Payers, Providers Speed Care by Agreeing on What Does Not Need Authorization
The prior authorization process is nothing short of infuriating to patients and medical staff, the authors of a study concluded.1
Even before starting their research, the investigators were well aware of this reality. “We knew the process was burdensome not just for the patient, but also for the clinician and office staff,” says Michael Evans, RPh, one of the study’s authors and vice president of enterprise pharmacy and chief pharmacy officer for Danville, PA-based Geisinger Health System.
Researchers conducted focus groups with 13 patients insured by an affiliated health plan. All had at least one medication claim denied in the previous year. “Patients don’t understand the process,” Evans says. “They get frustrated because after being diagnosed with a disease, they need therapy. Sometimes, it takes weeks for prior authorization to go through.”
Investigators also conducted focus groups with nine physicians and office staff. This group viewed authorizations as “a lot of extra work that adds no value,” Evans reports.
A strong theme of frustration, anger, and anxiety emerged. Patients said they needed an advocate. Providers said they needed a list of medications requiring prior authorization. “We knew before this study that the process was antiquated and broken,” Evans says. “We needed to do something about it.”
Prior authorization first came about under a fee-for-service model. Geisinger Health System (and healthcare in general) is moving to a value-based model with revenue tied to efficiency.
“That means eliminating prior authorizations, which are not adding value and are actually adding cost,” Evans explains. At Geisinger Health System, some important changes were made to keep prior authorizations from interfering with patient care, specifically for people insured by the Geisinger Health Plan. “We are practicing evidence-based medicine. We didn’t want the prior auth process getting in the way of that,” Evans says.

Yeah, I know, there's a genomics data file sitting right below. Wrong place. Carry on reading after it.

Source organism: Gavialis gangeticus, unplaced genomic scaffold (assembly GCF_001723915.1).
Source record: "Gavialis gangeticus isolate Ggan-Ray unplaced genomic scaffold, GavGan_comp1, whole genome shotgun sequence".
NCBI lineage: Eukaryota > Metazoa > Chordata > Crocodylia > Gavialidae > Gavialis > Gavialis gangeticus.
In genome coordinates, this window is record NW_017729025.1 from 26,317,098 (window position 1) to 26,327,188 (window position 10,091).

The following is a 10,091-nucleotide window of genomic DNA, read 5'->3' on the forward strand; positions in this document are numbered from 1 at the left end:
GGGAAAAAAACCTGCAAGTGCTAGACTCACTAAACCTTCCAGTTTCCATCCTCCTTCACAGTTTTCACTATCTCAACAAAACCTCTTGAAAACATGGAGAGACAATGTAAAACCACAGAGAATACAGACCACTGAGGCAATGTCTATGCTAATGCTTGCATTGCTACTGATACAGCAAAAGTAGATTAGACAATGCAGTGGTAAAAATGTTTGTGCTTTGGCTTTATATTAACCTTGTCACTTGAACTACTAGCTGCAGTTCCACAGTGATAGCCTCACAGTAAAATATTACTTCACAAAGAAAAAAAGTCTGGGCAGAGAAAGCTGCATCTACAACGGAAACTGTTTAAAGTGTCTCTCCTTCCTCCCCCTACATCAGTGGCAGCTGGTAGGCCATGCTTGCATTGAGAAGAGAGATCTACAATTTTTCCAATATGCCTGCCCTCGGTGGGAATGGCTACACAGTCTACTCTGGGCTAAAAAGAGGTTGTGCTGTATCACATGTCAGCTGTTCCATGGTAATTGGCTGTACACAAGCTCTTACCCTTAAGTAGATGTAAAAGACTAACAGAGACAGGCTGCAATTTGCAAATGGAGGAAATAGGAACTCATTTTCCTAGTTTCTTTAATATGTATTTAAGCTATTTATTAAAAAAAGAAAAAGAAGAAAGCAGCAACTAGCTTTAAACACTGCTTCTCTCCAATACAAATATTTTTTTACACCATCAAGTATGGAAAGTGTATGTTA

The amount of time spent on prior authorization varies significantly based on medication and payer. “Presenting providers with evidence-based clinical pathways standardizes drug selections. It eliminates the need for excessive processing time,” says Ann Marie Petrochko, RPh, who is leading Geisinger’s redesign of prior authorization processes. Petrochko is director of pharmacy operations at Geisinger’s CareSite Specialty Rx.
Some medications are approved 99% of the time. For these drugs, securing authorizations is a waste of time and money for both payers and providers, according to Evans. On the other hand, some drugs need prior authorization for patient safety. “The problem was that the application was too broad,” Evans observes.
To help patients receive the treatment they needed faster, an agreement was reached to limit the number of medications that needed prior authorization. “This is the direction we all need to go in,” Evans offers.
The health system is closely tracking patient outcomes. “We don’t just do this and walk away. We have monitoring around it on a high level,” Evans says. “But we don’t get in the way of day-to-day patient care.”
Prior authorizations typically result in cost savings for payers and higher costs for providers. “But when you remove the prior auth, and you are in value-based care, you remove the expense, and you increase access to the appropriate therapy,” Evans says.
With this model, the payer’s quality metrics also should improve. “If payers are aligning their formulary and contracts with best practices, they should be financially in a better position as well,” Evans explains.
Pennsylvania’s Medicaid program recently created its own Preferred Drug List. This means all managed care organizations have to follow this formulary for Medicaid patients. “This creates a criterion where we need prior auth, no matter what. That is not a direction we want to go in healthcare,” Evans says.
If prior authorizations are eliminated with upfront agreements, it frees up patient access staff. Registrars can instead help patients understand their coverage and out-of-pocket costs. “That’s a gap today, and it’s growing faster than we are plugging it,” Evans adds.
- Jones LK, Ladd IG, Gregor C, et al. Understanding the medication prior-authorization process: A case study of patients and clinical staff from a large rural integrated health delivery system. Am J Health Syst Pharm 2019;76:453-459.
If prior authorizations are eliminated with upfront agreements, this can create more time for patient access staff. Registrars can focus on helping patients understand their coverage and out-of-pocket costs.
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